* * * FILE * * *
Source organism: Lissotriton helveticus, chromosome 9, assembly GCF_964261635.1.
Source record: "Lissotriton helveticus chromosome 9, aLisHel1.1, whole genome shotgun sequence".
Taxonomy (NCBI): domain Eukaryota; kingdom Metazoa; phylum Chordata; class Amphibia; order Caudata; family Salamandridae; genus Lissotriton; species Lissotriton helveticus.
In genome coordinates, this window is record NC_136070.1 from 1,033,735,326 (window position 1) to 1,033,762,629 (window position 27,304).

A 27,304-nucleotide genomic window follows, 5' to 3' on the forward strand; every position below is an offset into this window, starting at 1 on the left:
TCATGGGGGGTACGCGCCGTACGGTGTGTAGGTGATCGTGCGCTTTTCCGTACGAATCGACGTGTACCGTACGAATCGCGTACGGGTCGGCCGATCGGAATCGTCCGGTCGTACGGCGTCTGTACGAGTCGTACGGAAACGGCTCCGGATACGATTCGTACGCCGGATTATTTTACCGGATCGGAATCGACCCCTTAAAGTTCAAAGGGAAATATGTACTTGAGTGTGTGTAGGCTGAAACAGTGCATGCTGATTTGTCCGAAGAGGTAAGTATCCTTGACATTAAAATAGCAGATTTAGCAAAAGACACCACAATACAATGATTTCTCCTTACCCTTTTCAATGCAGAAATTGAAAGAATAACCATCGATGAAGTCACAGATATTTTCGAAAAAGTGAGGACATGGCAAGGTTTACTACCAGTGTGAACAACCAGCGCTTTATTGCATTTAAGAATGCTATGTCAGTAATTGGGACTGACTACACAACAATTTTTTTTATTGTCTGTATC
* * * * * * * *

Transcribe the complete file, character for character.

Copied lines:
Source organism: Lissotriton helveticus, chromosome 9, assembly GCF_964261635.1.
Source record: "Lissotriton helveticus chromosome 9, aLisHel1.1, whole genome shotgun sequence".
Taxonomy (NCBI): domain Eukaryota; kingdom Metazoa; phylum Chordata; class Amphibia; order Caudata; family Salamandridae; genus Lissotriton; species Lissotriton helveticus.
In genome coordinates, this window is record NC_136070.1 from 1,033,735,326 (window position 1) to 1,033,762,629 (window position 27,304).

A 27,304-nucleotide genomic window follows, 5' to 3' on the forward strand; every position below is an offset into this window, starting at 1 on the left:
TCATGGGGGGTACGCGCCGTACGGTGTGTAGGTGATCGTGCGCTTTTCCGTACGAATCGACGTGTACCGTACGAATCGCGTACGGGTCGGCCGATCGGAATCGTCCGGTCGTACGGCGTCTGTACGAGTCGTACGGAAACGGCTCCGGATACGATTCGTACGCCGGATTATTTTACCGGATCGGAATCGACCCCTTAAAGTTCAAAGGGAAATATGTACTTGAGTGTGTGTAGGCTGAAACAGTGCATGCTGATTTGTCCGAAGAGGTAAGTATCCTTGACATTAAAATAGCAGATTTAGCAAAAGACACCACAATACAATGATTTCTCCTTACCCTTTTCAATGCAGAAATTGAAAGAATAACCATCGATGAAGTCACAGATATTTTCGAAAAAGTGAGGACATGGCAAGGTTTACTACCAGTGTGAACAACCAGCGCTTTATTGCATTTAAGAATGCTATGTCAGTAATTGGGACTGACTACACAACAATTTTTTTTATTGTCTGTATC